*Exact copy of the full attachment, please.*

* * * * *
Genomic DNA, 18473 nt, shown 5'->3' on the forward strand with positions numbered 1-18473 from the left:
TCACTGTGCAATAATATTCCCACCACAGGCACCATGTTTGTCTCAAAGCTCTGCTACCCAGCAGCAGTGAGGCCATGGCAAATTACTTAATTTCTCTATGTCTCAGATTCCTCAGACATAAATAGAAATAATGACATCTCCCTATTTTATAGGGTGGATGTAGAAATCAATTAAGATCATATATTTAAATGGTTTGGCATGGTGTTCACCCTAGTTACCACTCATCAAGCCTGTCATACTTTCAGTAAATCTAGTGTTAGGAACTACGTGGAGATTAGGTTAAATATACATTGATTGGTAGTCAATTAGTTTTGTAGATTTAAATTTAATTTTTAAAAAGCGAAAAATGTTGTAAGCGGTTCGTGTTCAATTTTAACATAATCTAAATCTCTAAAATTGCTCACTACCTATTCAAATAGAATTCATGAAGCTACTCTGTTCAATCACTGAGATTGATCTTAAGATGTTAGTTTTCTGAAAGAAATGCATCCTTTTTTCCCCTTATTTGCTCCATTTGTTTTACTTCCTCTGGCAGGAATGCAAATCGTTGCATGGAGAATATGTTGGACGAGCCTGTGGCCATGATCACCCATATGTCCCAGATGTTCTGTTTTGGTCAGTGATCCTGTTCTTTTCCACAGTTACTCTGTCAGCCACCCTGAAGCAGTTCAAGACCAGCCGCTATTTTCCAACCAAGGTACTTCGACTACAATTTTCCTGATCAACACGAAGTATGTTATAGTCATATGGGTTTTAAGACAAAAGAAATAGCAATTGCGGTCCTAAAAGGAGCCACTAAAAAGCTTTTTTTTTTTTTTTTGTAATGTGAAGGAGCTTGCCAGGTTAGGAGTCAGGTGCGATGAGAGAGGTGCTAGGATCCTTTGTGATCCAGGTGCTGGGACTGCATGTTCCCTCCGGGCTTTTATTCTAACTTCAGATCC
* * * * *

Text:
Genomic DNA, 18473 nt, shown 5'->3' on the forward strand with positions numbered 1-18473 from the left:
TCACTGTGCAATAATATTCCCACCACAGGCACCATGTTTGTCTCAAAGCTCTGCTACCCAGCAGCAGTGAGGCCATGGCAAATTACTTAATTTCTCTATGTCTCAGATTCCTCAGACATAAATAGAAATAATGACATCTCCCTATTTTATAGGGTGGATGTAGAAATCAATTAAGATCATATATTTAAATGGTTTGGCATGGTGTTCACCCTAGTTACCACTCATCAAGCCTGTCATACTTTCAGTAAATCTAGTGTTAGGAACTACGTGGAGATTAGGTTAAATATACATTGATTGGTAGTCAATTAGTTTTGTAGATTTAAATTTAATTTTTAAAAAGCGAAAAATGTTGTAAGCGGTTCGTGTTCAATTTTAACATAATCTAAATCTCTAAAATTGCTCACTACCTATTCAAATAGAATTCATGAAGCTACTCTGTTCAATCACTGAGATTGATCTTAAGATGTTAGTTTTCTGAAAGAAATGCATCCTTTTTTCCCCTTATTTGCTCCATTTGTTTTACTTCCTCTGGCAGGAATGCAAATCGTTGCATGGAGAATATGTTGGACGAGCCTGTGGCCATGATCACCCATATGTCCCAGATGTTCTGTTTTGGTCAGTGATCCTGTTCTTTTCCACAGTTACTCTGTCAGCCACCCTGAAGCAGTTCAAGACCAGCCGCTATTTTCCAACCAAGGTACTTCGACTACAATTTTCCTGATCAACACGAAGTATGTTATAGTCATATGGGTTTTAAGACAAAAGAAATAGCAATTGCGGTCCTAAAAGGAGCCACTAAAAAGCTTTTTTTTTTTTTTTTGTAATGTGAAGGAGCTTGCCAGGTTAGGAGTCAGGTGCGATGAGAGAGGTGCTAGGATCCTTTGTGATCCAGGTGCTGGGACTGCATGTTCCCTCCGGGCTTTTATTCTAACTTCAGATCC